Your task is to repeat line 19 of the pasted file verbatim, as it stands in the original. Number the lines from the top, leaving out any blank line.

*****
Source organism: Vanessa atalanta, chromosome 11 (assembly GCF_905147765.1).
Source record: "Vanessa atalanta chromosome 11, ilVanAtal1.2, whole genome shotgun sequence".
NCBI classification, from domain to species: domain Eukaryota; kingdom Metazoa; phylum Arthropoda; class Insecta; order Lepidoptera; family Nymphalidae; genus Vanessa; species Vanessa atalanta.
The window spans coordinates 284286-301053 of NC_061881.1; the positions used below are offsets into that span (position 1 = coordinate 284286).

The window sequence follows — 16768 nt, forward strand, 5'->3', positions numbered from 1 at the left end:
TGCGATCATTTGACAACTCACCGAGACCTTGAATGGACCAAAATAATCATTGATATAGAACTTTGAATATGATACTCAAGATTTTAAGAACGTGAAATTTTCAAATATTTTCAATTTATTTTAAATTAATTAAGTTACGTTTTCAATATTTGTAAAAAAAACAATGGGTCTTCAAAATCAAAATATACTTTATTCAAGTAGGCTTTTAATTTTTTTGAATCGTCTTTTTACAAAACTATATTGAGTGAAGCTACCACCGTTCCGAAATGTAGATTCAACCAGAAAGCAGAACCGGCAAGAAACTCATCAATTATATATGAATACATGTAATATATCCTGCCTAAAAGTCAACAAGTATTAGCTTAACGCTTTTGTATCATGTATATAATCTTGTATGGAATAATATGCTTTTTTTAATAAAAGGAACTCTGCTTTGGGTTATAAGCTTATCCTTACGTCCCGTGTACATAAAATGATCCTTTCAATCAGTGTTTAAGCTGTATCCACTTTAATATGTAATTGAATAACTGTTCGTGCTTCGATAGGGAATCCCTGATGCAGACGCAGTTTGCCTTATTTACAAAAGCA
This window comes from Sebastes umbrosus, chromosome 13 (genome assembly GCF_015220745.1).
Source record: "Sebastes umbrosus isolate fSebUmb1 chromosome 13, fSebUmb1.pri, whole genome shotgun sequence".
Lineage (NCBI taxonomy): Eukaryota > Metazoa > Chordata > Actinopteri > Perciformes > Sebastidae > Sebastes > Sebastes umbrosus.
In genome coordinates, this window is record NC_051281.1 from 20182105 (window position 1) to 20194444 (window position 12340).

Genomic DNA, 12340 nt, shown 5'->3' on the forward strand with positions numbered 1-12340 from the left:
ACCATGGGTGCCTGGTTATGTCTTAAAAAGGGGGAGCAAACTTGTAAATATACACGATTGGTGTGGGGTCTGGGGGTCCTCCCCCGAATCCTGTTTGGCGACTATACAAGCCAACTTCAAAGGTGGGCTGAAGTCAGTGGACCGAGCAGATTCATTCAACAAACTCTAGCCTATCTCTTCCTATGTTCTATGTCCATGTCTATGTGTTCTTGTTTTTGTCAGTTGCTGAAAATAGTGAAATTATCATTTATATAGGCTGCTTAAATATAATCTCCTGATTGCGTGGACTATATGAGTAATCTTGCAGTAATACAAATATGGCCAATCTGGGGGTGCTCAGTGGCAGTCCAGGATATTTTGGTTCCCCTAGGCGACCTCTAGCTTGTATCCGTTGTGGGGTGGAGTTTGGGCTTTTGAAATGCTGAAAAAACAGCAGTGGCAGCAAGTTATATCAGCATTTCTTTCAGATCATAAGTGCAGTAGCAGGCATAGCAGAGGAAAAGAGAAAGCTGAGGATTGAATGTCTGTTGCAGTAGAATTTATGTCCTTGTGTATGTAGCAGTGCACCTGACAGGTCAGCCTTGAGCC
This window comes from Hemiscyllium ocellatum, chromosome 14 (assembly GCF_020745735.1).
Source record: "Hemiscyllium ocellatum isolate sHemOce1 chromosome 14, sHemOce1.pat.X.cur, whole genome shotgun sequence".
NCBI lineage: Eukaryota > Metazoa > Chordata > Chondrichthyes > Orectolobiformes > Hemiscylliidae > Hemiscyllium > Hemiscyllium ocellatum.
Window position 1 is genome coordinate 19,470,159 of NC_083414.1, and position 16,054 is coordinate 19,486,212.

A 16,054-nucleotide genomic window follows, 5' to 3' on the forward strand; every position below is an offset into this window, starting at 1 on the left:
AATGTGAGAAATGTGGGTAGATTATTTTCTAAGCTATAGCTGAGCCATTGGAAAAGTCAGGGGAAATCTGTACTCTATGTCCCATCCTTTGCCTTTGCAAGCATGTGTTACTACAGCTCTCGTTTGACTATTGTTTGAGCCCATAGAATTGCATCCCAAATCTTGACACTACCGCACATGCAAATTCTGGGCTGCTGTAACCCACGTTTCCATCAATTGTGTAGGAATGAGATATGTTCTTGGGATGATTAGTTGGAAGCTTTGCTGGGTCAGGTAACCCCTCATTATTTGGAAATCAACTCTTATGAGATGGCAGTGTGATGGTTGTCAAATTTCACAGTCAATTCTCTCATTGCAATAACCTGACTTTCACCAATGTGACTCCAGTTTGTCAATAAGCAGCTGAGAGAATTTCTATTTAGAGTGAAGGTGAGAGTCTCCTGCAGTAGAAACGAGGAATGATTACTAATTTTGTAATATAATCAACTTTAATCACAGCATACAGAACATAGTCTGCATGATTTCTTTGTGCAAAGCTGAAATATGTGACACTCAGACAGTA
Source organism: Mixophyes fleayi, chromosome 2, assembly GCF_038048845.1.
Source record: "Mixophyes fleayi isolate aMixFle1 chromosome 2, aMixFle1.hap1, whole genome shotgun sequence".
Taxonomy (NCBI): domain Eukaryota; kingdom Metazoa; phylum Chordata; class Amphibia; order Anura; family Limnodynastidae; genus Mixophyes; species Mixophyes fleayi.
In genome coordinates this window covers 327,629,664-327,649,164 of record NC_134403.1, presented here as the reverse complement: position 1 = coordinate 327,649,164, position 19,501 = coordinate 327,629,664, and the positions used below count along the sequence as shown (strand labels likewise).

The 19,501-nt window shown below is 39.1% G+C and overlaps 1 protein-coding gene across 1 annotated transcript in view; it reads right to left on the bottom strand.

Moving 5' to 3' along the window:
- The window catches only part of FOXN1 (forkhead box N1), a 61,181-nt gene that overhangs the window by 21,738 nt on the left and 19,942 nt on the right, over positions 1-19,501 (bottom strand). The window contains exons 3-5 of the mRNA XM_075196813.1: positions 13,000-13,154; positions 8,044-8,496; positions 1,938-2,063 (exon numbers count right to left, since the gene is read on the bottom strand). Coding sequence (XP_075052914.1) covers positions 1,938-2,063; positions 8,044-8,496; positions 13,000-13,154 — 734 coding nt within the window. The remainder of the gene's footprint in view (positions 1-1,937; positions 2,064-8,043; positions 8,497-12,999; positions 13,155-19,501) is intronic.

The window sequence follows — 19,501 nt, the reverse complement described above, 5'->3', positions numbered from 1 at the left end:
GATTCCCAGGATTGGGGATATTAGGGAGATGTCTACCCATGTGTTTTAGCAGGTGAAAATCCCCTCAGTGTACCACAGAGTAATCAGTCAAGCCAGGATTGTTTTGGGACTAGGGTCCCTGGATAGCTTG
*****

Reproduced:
Source organism: Mixophyes fleayi, chromosome 2, assembly GCF_038048845.1.